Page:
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Ellsworth hospital recognized for response to quadruple shooting

Gabor Degre | BDN
Gabor Degre | BDN
Four people were shot near this Lamoine home on Sunday, March 11, 2012.
By Kevin Miller, BDN Staff

ELLSWORTH, Maine — As one of the state’s rural hospitals, Maine Coast Memorial in Ellsworth doesn’t typically see many patients with gunshot wounds come through the emergency room doors.

In fact, a year can pass without hospital staff seeing any.

So when four men with gunshot wounds came into the emergency department early one morning in March, all of the trauma training provided to hospital staff was tested in a high-profile manner.

“It wasn’t by chance that things worked out well,” said Cameron Bird, the emergency department nurse manager at Maine Coast Memorial Hospital. It was through the preparation and collaboration of staff — “the doctors, the nurses and really the whole hospital,” Bird said — that they were able to handle the sudden surge of trauma patients.

On Wednesday, Maine Coast Memorial was honored by the Maine Department of Public Safety as the Maine Trauma System Hospital of the Year in recognition of the trauma training that enabled staff to handle something like a quadruple shooting.

Representatives from Maine Emergency Medical Services stressed that the award is not given for any specific event but, instead, recognizes that “ongoing trauma training has positioned the hospital to manage critical trauma events.”

But officials said the March 11 shooting in nearby Lamoine highlighted the effectiveness of the training at a rural hospital that, although not one of the state’s designated “trauma centers,” plays a critical role in patients’ initial care and, therefore, survival.

“That’s something that would challenge the resources of the trauma center at Eastern Maine [Medical Center in Bangor], much less a smaller hospital,” Jay Bradshaw, director of Maine EMS, said of the quadruple shooting.

Bird and Barbara Hocking, the hospital’s chief operations officer and chief nursing officer, said training and cross-department collaboration are important at any small facility due to the limited resources.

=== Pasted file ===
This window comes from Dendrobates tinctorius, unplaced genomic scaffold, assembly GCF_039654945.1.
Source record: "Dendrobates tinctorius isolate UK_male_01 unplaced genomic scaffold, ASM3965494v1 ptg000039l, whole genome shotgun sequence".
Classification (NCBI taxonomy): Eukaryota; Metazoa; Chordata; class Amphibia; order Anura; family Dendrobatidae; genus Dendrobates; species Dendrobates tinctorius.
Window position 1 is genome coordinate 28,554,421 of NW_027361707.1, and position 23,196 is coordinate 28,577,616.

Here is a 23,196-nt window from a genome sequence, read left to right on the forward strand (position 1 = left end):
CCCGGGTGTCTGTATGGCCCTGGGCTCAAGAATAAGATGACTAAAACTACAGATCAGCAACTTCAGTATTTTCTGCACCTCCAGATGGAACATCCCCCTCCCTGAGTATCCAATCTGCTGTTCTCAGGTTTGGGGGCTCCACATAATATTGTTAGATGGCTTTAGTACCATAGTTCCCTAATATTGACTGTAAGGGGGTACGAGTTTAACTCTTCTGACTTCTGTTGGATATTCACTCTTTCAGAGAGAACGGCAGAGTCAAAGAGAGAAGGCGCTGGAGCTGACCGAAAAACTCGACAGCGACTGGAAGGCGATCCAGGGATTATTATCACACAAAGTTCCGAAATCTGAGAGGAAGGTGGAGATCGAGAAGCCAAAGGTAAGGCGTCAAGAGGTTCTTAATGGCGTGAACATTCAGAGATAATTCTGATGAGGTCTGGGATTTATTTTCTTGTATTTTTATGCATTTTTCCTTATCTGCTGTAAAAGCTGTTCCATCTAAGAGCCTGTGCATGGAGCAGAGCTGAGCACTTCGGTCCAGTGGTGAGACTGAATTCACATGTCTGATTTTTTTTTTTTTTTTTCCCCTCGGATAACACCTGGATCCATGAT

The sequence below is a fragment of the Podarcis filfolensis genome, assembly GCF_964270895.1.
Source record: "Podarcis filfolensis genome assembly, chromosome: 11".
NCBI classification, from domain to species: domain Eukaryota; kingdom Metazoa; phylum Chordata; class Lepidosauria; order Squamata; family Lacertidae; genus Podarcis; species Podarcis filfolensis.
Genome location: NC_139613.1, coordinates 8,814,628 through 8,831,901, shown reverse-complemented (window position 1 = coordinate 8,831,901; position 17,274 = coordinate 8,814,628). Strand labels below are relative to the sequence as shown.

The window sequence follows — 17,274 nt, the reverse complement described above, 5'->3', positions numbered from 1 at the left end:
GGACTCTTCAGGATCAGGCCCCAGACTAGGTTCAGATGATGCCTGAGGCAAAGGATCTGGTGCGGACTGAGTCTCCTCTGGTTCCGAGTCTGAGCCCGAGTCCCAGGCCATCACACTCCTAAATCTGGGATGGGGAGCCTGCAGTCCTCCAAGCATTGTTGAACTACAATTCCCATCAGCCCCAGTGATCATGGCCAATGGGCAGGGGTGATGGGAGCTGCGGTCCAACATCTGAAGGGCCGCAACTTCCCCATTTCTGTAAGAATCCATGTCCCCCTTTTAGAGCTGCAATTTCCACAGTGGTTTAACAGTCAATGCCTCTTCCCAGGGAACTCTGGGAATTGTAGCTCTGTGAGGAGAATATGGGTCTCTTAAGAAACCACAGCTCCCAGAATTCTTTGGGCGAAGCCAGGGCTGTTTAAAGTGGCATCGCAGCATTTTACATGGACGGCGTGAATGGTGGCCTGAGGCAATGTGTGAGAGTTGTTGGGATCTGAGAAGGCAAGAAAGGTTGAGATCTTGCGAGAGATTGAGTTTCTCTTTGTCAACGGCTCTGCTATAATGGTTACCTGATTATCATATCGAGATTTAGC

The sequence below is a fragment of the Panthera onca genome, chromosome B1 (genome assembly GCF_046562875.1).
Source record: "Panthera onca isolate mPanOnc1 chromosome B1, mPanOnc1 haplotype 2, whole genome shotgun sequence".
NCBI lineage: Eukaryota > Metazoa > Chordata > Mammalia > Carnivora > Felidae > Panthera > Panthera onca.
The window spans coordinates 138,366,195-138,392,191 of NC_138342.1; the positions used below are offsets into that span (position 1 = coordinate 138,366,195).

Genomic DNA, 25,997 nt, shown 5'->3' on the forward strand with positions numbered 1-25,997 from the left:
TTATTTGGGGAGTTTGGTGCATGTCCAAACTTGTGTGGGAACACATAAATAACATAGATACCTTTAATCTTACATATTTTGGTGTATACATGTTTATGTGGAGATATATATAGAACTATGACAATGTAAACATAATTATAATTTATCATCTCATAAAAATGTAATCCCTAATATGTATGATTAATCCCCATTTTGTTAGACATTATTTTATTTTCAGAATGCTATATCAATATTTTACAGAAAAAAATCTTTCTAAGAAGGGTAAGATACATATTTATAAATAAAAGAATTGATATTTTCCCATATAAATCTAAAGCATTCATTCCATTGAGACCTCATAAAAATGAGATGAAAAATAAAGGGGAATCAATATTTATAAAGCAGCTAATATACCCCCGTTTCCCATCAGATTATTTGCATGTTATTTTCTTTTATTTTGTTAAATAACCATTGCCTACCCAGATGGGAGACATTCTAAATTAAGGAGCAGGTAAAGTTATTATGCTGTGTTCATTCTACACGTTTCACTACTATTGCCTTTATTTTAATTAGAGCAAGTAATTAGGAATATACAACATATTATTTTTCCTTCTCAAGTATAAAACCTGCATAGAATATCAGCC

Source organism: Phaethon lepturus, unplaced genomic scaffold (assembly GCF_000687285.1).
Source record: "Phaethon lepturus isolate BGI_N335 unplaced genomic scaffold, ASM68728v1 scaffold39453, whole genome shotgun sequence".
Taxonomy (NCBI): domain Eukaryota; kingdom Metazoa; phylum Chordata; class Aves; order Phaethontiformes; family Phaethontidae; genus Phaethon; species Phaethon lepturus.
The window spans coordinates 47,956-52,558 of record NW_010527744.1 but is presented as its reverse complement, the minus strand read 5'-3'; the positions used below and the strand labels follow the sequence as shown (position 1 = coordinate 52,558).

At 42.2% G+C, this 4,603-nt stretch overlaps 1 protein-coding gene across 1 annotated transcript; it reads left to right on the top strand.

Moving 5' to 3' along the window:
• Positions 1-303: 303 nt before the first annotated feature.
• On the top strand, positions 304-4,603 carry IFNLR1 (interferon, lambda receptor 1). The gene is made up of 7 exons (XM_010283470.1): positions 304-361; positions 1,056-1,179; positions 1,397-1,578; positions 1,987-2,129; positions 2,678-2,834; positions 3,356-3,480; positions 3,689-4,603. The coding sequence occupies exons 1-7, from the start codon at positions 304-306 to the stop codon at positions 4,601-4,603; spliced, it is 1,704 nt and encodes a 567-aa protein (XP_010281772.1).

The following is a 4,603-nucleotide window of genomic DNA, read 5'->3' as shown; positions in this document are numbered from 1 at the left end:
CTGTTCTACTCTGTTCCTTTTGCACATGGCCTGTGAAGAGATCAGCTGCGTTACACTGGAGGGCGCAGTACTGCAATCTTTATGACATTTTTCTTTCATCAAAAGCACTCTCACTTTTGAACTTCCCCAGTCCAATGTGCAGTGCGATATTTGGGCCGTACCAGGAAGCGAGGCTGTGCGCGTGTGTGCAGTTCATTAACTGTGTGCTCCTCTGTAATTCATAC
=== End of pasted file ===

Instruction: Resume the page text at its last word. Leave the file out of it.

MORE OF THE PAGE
Maine Coast Memorial also works closely with EMMC — the closest trauma center — and is able to quickly assess, stabilize and then transfer patients who need more advanced care. A new emergency department and a helicopter landing pad located next to the hospital have further streamlined that process, they said.

Citing confidentiality issues, Bird and Hocking declined to discuss details of the hospital’s response to the March 11 incident. Four men were shot — one fatally — during an early morning altercation at a house in Lamoine. Most victims arrived in personal vehicles, not ambulances, and police quickly swarmed the hospital as the investigation began.

There have been no charges to date in the quadruple shooting, and Maine State Police continue to investigate, spokesman Stephen McCausland said Wednesday.

Bird and Hocking said staff from departments throughout the hospital responded to the ER to help treat those involved in the predawn shooting, with some coming in early to help out. But despite the high-profile nature of the incident, Hocking and Bird said the response wasn’t much different than, say, a severe car accident involving multiple people.

“On any given day, we might be in the same situation and the staff here is ready,” Bird said.

Bradshaw noted that Maine Coast was also the first hospital in the state to offer training through the Rural Trauma Team Development program, which brings ER staff together for joint training. That program brings in representatives from the state’s trauma centers as well as the LifeFlight helicopter service to help train staff at the rural hospitals on standardized care protocols.

Other Maine EMS awards distributed Wednesday included:

• HeartSafe Community awards to Newfield Rescue Squad, Berwick Fire Department, Bethel Ambulance Service, Biddeford Fire Department and Rockland Fire Department for their efforts to provide training and education to the community and first responders on cardiac issues.

• The Governor’s Award to Dr. Mark Silver, an emergency physician at Redington Fairview Hospital in Skowhegan who has been an advocate and leader in EMS for more than 30 years.

• The Excellence in EMS Award to Peter Wade, a paramedic from Farmington who has worked as an EMS provider, administrator and educator in Franklin County for 30 years.

• The EMS Merit Award to William Nichols, EMT-intermediate from Steuben, who has worked with Petit Manan Ambulance for more than 30 years and is a certified nursing assistant at Maine Coast Memorial Hospital.

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